Repeal of the “Arbitration Agreements” rule under the Congressional Review Act (CRA) is expected to be signed by President Donald Trump within days, following the Senate vote Tuesday (Oct. 24).
Under the CRA, once a rule is repealed it may not be reissued in substantially the same form – nor may a new rule that is substantially the same be issued – “unless the reissued or new rule is specifically authorized by a law enacted after the date of the joint resolution disapproving the original,” according to the statute, passed in 1996.
The CRA resolution repealing the rule – issued by the Consumer Financial Protection Bureau (CFPB) earlier this year, and which would have allowed consumers to join in class actions over disputes about financial products, including credit cards and bank accounts – was passed by the House earlier this year. The Senate on Tuesday passed the resolution by a one-vote margin (51-50), cast by Vice President Mike Pence.
Before the repeal vote in the Senate, the rule had prompted an unusual face-off between two federal financial regulators, the Office of the Comptroller of the Currency (OCC), and the CFPB. The OCC, in the person of Acting Comptroller Keith Noreika, claimed that the consumer bureau had ignored its own data when promulgating the rule, which the OCC asserted, as a result of its own analysis, “will raise the cost of credit.”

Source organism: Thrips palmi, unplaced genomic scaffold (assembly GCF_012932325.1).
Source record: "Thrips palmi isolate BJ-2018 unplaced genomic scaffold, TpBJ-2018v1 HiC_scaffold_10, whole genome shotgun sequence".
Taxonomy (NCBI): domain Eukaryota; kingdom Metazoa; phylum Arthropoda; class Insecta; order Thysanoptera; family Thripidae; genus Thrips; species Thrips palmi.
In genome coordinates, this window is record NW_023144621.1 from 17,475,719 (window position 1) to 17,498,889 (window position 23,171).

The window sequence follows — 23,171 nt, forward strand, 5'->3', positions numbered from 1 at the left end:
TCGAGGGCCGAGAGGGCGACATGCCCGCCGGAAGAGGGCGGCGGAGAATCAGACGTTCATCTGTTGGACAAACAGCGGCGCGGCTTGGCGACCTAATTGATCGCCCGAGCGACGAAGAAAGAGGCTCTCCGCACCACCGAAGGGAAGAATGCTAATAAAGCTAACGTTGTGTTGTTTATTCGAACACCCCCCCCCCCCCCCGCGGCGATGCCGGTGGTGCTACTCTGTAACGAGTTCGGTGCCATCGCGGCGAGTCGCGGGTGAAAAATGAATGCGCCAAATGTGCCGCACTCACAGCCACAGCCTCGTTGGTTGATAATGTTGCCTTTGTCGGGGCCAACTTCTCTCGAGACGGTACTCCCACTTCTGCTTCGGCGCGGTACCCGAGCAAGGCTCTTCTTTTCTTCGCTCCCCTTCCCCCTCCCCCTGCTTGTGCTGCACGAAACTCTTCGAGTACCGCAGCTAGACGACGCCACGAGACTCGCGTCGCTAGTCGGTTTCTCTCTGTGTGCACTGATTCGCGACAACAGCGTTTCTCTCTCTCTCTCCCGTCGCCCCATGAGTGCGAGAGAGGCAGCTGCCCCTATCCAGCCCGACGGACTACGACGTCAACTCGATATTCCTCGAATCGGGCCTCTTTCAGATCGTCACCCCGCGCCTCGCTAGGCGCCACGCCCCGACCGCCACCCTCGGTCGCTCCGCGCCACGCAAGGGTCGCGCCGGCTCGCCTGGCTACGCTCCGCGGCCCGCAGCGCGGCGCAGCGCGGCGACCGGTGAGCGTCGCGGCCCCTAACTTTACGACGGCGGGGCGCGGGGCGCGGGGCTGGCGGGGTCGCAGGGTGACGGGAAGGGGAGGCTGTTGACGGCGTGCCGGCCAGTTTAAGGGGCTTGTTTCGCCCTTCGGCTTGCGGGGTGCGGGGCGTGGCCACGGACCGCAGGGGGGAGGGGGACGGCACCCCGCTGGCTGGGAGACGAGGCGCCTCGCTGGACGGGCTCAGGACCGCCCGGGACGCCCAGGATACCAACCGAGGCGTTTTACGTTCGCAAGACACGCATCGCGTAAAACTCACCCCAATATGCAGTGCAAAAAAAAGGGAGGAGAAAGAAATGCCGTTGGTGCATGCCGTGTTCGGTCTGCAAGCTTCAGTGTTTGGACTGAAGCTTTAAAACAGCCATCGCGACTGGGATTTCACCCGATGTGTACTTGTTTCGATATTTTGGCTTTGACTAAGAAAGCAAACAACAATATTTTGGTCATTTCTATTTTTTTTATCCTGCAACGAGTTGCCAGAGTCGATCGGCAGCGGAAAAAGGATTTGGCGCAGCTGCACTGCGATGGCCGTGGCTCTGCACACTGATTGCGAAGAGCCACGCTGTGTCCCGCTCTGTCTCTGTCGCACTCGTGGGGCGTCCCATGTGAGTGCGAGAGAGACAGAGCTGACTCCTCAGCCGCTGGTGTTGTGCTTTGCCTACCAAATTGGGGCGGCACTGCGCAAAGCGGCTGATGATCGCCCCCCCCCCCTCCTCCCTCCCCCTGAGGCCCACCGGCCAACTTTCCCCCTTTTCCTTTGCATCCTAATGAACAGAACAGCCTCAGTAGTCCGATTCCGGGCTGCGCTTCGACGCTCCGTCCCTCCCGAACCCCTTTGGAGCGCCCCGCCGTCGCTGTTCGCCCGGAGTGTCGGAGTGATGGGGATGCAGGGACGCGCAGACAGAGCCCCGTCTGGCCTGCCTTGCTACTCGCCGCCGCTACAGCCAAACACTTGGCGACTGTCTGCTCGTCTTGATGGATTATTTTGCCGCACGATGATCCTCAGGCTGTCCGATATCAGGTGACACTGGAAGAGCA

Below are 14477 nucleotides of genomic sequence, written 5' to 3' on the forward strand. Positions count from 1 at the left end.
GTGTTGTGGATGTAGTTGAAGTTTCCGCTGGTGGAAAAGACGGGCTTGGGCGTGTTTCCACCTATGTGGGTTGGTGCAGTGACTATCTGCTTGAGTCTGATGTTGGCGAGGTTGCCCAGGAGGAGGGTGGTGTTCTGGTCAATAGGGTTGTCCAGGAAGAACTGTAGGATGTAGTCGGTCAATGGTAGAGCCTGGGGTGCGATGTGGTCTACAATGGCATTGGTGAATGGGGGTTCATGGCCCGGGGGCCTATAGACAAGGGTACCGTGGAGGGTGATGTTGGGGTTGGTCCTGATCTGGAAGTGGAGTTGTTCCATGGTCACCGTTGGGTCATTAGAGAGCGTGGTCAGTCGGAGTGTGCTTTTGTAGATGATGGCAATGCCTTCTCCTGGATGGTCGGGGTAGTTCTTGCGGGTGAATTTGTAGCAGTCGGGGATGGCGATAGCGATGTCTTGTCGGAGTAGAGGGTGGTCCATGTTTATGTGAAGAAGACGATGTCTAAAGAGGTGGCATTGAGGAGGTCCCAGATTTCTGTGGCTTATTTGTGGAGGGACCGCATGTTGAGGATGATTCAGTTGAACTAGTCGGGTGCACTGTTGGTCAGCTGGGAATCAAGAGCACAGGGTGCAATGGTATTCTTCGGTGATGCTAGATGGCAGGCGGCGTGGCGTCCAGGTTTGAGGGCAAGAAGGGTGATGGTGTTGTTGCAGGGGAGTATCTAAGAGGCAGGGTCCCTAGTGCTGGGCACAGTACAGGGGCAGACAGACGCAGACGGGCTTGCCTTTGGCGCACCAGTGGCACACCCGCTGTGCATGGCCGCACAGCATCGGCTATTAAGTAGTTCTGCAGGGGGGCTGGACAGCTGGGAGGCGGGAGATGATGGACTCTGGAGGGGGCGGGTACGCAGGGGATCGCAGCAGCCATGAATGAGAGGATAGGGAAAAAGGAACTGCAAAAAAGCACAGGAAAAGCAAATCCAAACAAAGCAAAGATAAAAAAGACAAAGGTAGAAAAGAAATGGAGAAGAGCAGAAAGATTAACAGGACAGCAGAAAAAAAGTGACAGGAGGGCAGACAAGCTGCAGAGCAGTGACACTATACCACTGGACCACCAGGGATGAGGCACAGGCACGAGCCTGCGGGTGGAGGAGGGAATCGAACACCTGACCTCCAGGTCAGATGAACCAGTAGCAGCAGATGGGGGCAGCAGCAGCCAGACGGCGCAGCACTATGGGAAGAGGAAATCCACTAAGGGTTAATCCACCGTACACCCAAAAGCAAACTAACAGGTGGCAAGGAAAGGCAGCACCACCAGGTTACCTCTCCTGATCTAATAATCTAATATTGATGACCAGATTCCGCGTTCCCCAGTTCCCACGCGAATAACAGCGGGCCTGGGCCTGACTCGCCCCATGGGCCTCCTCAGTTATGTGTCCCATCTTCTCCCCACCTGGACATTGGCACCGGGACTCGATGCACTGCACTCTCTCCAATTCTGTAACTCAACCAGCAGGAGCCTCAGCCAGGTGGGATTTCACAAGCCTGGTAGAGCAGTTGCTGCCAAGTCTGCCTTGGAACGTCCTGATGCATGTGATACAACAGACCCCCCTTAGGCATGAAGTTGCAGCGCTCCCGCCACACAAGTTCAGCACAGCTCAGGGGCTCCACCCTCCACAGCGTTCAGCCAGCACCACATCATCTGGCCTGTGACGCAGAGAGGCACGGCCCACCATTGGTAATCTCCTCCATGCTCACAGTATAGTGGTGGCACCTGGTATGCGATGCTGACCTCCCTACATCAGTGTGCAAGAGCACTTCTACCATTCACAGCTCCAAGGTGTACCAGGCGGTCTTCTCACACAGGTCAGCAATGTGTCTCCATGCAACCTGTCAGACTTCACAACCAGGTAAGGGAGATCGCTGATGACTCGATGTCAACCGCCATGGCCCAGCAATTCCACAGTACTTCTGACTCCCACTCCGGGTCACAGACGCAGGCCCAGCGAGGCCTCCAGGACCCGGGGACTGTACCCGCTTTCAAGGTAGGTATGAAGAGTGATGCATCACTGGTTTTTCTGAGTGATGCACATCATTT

CFPB Director Richard Cordray had countered that the OCC analysis used “flawed statistics” and misstated the effects of the bureau’s arbitration rule on community banks.
In a statement following the repeal vote, Noreika repeated his view that rule would raise the cost of credit for consumers, while not achieving the rule’s goal of deterring future financial abuse. “It is a credit to the economists and other staff at the OCC who, upon reviewing the data and analysis used by the CFPB, identified the rule’s likely significant effect on consumers. By bringing the previously undisclosed data to light, staff ensured a more informed and more transparent discussion of the rule,” Noreika said.
Cordray likewise issued a statement, asserting that “Wall Street won and ordinary people lost,” adding “this vote means the courtroom doors will remain closed for groups of people seeking justice and relief when they are wronged by a company,”